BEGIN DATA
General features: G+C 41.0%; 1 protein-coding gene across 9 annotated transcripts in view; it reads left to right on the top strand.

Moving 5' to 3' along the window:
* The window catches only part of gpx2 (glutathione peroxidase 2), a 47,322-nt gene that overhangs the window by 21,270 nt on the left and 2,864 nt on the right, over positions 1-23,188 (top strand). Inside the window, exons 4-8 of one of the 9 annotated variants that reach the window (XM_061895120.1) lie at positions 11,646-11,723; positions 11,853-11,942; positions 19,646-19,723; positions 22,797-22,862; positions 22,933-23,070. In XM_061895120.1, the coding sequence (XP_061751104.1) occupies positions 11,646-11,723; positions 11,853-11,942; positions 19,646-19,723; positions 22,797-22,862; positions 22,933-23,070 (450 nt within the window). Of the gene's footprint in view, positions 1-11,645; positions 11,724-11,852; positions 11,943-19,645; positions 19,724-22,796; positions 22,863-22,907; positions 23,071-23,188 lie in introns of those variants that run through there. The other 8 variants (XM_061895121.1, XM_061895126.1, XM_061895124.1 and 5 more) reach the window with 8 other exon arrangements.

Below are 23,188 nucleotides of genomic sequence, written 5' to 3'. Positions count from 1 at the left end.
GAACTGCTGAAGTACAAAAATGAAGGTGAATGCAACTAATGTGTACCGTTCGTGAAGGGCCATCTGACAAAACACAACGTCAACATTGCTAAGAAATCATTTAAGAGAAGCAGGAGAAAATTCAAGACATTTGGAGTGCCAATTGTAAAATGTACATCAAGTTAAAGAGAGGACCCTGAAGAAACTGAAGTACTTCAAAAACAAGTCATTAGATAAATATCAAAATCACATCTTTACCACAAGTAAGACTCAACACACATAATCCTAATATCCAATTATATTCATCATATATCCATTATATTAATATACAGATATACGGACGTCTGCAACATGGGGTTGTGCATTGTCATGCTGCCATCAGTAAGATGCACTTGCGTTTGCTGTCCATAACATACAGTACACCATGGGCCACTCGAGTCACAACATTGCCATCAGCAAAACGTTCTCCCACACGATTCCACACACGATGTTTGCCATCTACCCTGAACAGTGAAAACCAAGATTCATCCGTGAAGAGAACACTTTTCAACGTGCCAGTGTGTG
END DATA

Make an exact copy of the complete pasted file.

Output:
General features: G+C 41.0%; 1 protein-coding gene across 9 annotated transcripts in view; it reads left to right on the top strand.

Moving 5' to 3' along the window:
* The window catches only part of gpx2 (glutathione peroxidase 2), a 47,322-nt gene that overhangs the window by 21,270 nt on the left and 2,864 nt on the right, over positions 1-23,188 (top strand). Inside the window, exons 4-8 of one of the 9 annotated variants that reach the window (XM_061895120.1) lie at positions 11,646-11,723; positions 11,853-11,942; positions 19,646-19,723; positions 22,797-22,862; positions 22,933-23,070. In XM_061895120.1, the coding sequence (XP_061751104.1) occupies positions 11,646-11,723; positions 11,853-11,942; positions 19,646-19,723; positions 22,797-22,862; positions 22,933-23,070 (450 nt within the window). Of the gene's footprint in view, positions 1-11,645; positions 11,724-11,852; positions 11,943-19,645; positions 19,724-22,796; positions 22,863-22,907; positions 23,071-23,188 lie in introns of those variants that run through there. The other 8 variants (XM_061895121.1, XM_061895126.1, XM_061895124.1 and 5 more) reach the window with 8 other exon arrangements.

Below are 23,188 nucleotides of genomic sequence, written 5' to 3'. Positions count from 1 at the left end.
GAACTGCTGAAGTACAAAAATGAAGGTGAATGCAACTAATGTGTACCGTTCGTGAAGGGCCATCTGACAAAACACAACGTCAACATTGCTAAGAAATCATTTAAGAGAAGCAGGAGAAAATTCAAGACATTTGGAGTGCCAATTGTAAAATGTACATCAAGTTAAAGAGAGGACCCTGAAGAAACTGAAGTACTTCAAAAACAAGTCATTAGATAAATATCAAAATCACATCTTTACCACAAGTAAGACTCAACACACATAATCCTAATATCCAATTATATTCATCATATATCCATTATATTAATATACAGATATACGGACGTCTGCAACATGGGGTTGTGCATTGTCATGCTGCCATCAGTAAGATGCACTTGCGTTTGCTGTCCATAACATACAGTACACCATGGGCCACTCGAGTCACAACATTGCCATCAGCAAAACGTTCTCCCACACGATTCCACACACGATGTTTGCCATCTACCCTGAACAGTGAAAACCAAGATTCATCCGTGAAGAGAACACTTTTCAACGTGCCAGTGTGTG